It took time using the hand tools commonly available to Civil War soldiers such as a few picks, shovels and axes, and other primitive utensils such as bayonets, tin cups, spoons, canteens, and even sticks to dig trenches, holes, and traverses, as well as cut down trees and brush, clear fields of fire, and erect other protective barriers. The most elaborate and extensive fortifications were almost always produced in the hours and days after a major battle when the men on the front line had the time and opportunity to construct elaborate means of defense. There are exceptions of course, such as the Mine Run campaign of November 1863 that is sometimes described as the “great battle of the Civil War that never happened.”

Early in November of 1863 Meade’s 80,000-man Army of the Potomac moved south across the Rappahannock River and then swung west on the Orange Turnpike in an attempt to flank Lee’s army on the south side of the Rapidan River. Instead of waiting for Meade to attack, Lee took the initiative and pushed his depleted forces eastward to the banks of a north-south stream known as Mine Run. There, on the west bank of the little stream the 50,000 Confederates dug in and constructed a 7-mile long system of formidable earthworks, including the first use of headlogs by the Army of Northern Virginia. The more the Federals scouted the fortifications, the more they realized that a frontal assault was impossible and that there was no opportunity for a flank attack. As a consequence, Meade sensibly gave up the campaign, slipped away, and retired quietly to the north side of the Rapidan River.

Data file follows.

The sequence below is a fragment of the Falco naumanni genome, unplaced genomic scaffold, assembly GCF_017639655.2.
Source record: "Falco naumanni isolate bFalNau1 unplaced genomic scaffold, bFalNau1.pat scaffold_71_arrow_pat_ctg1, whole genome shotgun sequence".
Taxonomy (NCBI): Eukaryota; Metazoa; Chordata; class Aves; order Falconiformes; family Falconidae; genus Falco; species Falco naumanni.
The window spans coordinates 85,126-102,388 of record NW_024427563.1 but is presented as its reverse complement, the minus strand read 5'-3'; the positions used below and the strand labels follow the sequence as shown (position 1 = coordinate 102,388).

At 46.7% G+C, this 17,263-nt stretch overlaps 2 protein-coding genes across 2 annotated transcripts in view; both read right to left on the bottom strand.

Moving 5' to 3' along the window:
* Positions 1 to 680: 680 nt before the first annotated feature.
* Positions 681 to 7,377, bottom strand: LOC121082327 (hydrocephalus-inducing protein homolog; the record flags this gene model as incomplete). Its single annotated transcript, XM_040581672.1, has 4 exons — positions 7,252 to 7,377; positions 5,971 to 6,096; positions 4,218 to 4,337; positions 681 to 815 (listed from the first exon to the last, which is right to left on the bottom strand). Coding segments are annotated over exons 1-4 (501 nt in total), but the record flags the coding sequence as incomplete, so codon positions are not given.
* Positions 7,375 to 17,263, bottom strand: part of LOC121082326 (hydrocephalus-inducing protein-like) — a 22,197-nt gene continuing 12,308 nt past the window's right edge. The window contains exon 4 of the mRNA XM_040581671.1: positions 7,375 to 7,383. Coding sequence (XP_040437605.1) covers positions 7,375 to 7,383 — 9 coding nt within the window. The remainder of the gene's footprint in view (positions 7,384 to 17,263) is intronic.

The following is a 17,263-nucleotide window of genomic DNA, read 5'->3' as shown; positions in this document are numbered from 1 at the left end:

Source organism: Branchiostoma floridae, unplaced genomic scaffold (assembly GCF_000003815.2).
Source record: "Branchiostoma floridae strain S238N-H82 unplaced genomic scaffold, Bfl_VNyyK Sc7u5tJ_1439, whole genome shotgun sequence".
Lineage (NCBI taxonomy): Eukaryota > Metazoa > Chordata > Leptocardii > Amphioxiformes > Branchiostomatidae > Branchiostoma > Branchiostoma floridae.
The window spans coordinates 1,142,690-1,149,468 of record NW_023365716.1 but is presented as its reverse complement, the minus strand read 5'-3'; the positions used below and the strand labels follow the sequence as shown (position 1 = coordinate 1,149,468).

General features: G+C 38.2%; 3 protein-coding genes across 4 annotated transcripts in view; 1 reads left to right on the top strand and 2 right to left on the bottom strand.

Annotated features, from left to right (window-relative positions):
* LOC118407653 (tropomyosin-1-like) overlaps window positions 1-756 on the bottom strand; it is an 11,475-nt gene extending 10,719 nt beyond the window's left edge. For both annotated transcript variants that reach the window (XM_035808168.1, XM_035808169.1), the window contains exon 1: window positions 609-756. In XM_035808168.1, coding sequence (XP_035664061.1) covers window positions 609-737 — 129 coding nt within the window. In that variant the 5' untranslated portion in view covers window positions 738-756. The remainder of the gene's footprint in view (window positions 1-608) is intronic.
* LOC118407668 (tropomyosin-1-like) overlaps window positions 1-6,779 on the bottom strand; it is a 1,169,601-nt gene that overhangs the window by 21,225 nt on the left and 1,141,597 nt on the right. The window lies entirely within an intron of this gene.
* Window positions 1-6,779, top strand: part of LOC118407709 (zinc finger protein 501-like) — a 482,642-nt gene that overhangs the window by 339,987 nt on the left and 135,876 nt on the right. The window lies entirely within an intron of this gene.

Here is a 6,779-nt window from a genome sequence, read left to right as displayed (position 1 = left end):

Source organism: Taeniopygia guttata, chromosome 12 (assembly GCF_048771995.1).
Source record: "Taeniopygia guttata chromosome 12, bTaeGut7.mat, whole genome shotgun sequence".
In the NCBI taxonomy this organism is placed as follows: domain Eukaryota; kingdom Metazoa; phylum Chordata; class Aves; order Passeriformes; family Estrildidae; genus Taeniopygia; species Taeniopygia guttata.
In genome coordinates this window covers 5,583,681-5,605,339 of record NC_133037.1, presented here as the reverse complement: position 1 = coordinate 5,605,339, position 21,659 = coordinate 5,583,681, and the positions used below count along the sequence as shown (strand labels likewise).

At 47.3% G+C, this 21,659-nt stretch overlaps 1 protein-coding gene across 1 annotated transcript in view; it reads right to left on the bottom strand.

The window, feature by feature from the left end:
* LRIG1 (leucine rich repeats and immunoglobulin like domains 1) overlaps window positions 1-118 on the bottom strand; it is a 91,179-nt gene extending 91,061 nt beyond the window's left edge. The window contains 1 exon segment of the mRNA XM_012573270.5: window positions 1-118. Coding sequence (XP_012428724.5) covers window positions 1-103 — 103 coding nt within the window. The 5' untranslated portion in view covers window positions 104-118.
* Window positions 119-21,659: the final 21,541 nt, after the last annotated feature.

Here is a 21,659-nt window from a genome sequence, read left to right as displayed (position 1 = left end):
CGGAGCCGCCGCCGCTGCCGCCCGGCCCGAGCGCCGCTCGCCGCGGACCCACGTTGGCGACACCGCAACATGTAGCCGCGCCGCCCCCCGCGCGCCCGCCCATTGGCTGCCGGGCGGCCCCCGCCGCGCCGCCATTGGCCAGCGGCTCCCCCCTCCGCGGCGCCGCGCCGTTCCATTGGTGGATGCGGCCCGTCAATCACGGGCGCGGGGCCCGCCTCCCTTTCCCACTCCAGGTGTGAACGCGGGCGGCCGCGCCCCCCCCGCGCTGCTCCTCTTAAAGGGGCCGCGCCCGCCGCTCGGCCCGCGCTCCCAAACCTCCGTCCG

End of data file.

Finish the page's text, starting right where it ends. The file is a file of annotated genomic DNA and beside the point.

Although it was tactically a defensive encounter, at Mine Run Lee had taken the strategic initiative when he moved his army forward early enough to give his men time to erect an impregnable defensive system.

Contrast Lee’s application of earthworks at Mine Run in late 1863 with say, Fredericksburg in December of 1862. In both cases the Army of Northern Virginia reacted to initial Federal movements and arrived at the site of the conflict early enough to erect substantial defensive barriers prior to the battle. But for the most part, the only significant fortifying that the Confederates did at Fredericksburg was to dig battery emplacements on high ground at such places as Marye’s Heights, Lee’s Hill, and Prospect Hill. Yet with minor exceptions, they neglected to provide any protection for the infantry. Even the famous stone wall along the existing sunken road at the base of Marye’s Heights was an afterthought and was not recognized as a strong defensive position until after the battle had started. Most of the trenches that you see preserved today running south and east parallel to Lee Drive in the National Park were constructed after the December battle.

Hess suggests that Lee did not construct strong defensive works at Fredericksburg because he wanted to keep his options open, maintaining that “digging in all along the line, infantry as well as artillery, would have represented a decision to stay put.” Then too, with the huge terrain advantage that he possessed, perhaps Lee wanted to induce Burnside to attack. Or, perhaps Lee simply wished to retain his mobility to shift his army in case Burnside opted to use other river crossing points. This is all speculation, but General G. Moxley Sorrel of Longstreet’s staff noted the absence of significant fortifications at the time and commented after the war that in hindsight it is surprising that so few fieldworks were constructed at Fredericksburg before the engagement. He wrote that “later in the war such a fault could not have been found.”